Blake Wheeler has had a busy summer, getting married earlier this month followed by his honeymoon, and in a teleconference with the media late Friday morning the winger, who had his one-year $2.2 million arbitration award accepted by the Bruins earlier in the morning, admitted the waiting game on getting a contract done created some anxiety.
“Having the arbitration rights, it puts you in a position where at some point you know it’s going to come to a head,” the newly signed Wheeler pointed out. ‘So for me, I was getting a little anxious about getting something done because the last thing I want is to have that in limbo. You want to have something in place where you can get your focus in the right area. So having arbitration rights you know that it’s going to come to a meeting if it has to, and when it came down to that point, I was ready to go into the meeting and do what you have to do.”
Arbitration hearings have always had the potential to get ugly as the team often picks apart the player’s deficiencies in an effort to decrease his monetary value. But while that weighed down on Wheeler a bit heading in, he was very satisfied with the professional manner in which Bruins GM Peter Chiarelli and assistant GM Don Sweeney pleaded their case.
"Before the hearing, I was anxious, obviously," Wheeler said during a conference call. "You hear all the horror stories of different things that go on in those rooms. But once you're in there, hearing both sides being argued, it was handled extremely professionally. Nothing was said in the room that I didn't already know myself. There were no low blows or anything like that taken by either side. It was handled extremely well. When the hearing was over, I felt great about it. I was really happy to be through that process."
Wheeler also made it clear that at no time this summer did he even ponder going to another team as a result of the drawn-out arbitration process. He said he believes in the core of this current Bruins squad and is excited to get going in 2010-11.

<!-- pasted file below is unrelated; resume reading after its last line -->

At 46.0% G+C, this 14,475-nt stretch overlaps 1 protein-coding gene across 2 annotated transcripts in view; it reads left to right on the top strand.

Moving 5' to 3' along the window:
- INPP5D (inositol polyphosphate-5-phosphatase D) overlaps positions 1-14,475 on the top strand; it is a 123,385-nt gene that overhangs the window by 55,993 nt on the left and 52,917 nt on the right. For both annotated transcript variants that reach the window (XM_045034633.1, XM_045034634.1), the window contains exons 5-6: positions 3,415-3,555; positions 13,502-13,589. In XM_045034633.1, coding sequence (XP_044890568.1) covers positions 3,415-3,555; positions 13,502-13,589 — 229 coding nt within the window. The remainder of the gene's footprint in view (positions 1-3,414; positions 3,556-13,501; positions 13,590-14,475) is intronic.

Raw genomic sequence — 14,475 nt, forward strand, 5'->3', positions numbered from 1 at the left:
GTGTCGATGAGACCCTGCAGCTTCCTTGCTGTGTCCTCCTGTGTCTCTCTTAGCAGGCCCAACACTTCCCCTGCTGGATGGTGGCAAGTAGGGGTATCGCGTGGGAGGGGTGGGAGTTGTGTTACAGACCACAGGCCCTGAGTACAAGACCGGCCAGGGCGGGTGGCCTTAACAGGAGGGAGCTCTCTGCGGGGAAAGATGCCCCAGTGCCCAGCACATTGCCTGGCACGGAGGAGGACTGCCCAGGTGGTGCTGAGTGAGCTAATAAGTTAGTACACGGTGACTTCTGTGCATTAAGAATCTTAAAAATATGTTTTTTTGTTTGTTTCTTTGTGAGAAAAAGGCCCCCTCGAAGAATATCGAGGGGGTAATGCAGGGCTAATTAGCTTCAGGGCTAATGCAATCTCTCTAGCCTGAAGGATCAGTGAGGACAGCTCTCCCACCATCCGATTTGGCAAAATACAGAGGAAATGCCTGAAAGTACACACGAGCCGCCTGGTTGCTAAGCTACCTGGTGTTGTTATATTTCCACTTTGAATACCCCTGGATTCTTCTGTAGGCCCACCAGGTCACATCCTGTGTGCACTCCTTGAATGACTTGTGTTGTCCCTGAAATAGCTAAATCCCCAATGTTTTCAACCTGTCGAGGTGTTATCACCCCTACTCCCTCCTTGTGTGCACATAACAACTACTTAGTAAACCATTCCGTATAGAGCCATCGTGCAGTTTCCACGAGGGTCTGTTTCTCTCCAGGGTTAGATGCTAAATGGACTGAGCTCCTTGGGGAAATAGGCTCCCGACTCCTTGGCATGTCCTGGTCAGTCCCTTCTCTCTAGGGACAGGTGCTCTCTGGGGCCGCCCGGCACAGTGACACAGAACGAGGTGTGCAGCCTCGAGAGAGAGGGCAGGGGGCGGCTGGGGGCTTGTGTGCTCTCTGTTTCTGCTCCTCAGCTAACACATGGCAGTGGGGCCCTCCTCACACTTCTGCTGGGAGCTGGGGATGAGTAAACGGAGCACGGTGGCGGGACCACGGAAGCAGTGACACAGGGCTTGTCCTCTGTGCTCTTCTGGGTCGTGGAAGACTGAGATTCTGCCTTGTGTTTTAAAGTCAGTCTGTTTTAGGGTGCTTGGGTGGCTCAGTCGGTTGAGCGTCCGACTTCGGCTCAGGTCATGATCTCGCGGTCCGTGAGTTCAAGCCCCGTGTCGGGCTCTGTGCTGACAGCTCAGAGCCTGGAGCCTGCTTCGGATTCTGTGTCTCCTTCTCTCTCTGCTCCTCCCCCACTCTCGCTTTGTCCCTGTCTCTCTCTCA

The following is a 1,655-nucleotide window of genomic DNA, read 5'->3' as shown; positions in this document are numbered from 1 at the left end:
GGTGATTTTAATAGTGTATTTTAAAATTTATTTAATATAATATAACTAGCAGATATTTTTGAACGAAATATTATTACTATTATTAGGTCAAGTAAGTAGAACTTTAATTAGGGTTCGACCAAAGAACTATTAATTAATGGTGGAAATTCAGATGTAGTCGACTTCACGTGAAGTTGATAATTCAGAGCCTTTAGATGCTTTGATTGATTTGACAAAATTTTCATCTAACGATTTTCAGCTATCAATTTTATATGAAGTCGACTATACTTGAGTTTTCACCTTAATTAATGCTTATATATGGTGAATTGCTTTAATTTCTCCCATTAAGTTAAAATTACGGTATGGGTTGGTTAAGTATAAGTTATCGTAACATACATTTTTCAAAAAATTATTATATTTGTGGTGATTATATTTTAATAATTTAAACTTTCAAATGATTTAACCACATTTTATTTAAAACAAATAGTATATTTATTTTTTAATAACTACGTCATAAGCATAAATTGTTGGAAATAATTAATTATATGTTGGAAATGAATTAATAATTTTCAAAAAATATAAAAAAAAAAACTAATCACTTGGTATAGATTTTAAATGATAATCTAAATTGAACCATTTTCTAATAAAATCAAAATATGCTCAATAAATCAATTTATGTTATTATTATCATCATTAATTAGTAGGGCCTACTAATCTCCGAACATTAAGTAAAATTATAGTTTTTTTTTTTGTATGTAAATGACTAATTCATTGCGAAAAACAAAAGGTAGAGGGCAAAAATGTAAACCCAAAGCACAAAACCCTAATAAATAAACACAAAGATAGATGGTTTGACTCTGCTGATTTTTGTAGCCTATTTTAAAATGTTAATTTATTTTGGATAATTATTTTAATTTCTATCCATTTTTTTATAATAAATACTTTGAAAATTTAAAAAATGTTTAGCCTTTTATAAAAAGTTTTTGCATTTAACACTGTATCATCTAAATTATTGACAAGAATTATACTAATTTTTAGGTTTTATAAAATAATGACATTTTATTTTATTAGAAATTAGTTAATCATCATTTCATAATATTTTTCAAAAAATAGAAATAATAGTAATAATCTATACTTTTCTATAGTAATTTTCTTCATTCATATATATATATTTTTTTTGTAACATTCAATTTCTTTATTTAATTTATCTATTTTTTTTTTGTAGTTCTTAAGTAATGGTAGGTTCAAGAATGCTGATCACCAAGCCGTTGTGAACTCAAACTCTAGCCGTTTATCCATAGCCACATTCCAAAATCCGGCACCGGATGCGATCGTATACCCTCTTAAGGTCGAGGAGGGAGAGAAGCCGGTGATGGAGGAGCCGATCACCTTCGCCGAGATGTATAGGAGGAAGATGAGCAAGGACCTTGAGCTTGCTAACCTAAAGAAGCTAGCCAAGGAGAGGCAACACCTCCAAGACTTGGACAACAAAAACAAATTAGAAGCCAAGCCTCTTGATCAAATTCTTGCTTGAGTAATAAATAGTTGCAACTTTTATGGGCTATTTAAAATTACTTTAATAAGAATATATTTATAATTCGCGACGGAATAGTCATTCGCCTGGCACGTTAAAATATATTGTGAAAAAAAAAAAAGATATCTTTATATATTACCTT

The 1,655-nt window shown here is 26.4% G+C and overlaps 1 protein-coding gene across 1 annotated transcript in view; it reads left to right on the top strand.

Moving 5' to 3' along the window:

“It never crossed my mind, being with another team,” Wheeler said. “I think that would be a pretty big surprise for me, but throughout the whole process, even if that was an option, I definitely wanted to be in Boston. Not only because our group of guys is so good and we’ve had such a good locker room over the last couple of years and such great team chemistry. I think we’re right on the cusp of getting to where we want to go. I think every guy in our room can feel that.
"Last year was certainly heartbreaking in the sense that we were one win away from four games to going to the next round and advancing our hopes of obviously winning the Stanley Cup. There’s been a lot of excitement in the moves that have been made.”
After a 21-goal rookie campaign, Wheeler dropped a bit to 18 goals in 2009-10. But he still has 39 goals and 83 points in 163 games with the Bruins, missing only one game over the course of two seasons. That sign of offensive potential, Wheeler's good health and his 6-foot-5 205-pound frame were believed to be main factors in Chiarelli and the Bruins not walking away from the arbitration award despite their serious cap problems.
“I think for me it’s all about -- especially on the forecheck -- being more physical, more of a presence,” he said. “I think I’ve gotten so focused on the offensive production and the numbers side of things, especially last year, where I think there’s definitely more ways to be a contributing factor out on the ice. It’s just all about understanding your areas of strengths and your areas of weakness.
I think if I can just assert myself more physically, especially on the forecheck and things of that nature, it’s going to create a lot more opportunities for myself and the guys I’m playing with to get more offensive opportunities. Sometimes it’s about less is more, and when you kind of take a step back from things, it’s a little bit easier to notice where you may be able to improve on things.”
He also realizes he needs to let it rip more as he barrels down the wing. With Wheeler’s size, he should be able to get solid scoring chances from the wing.
"It's about getting comfortable with shooting farther away from the net," Wheeler said. "Anytime you put a shot on net anywhere from the top of the circles in, it's going to be a pretty good look. It's getting that mentality and getting comfortable with letting the puck go like that. It should really help me. I think I've been more of a passer in my first two years. I'd like to close the gap. I think working on that will really help."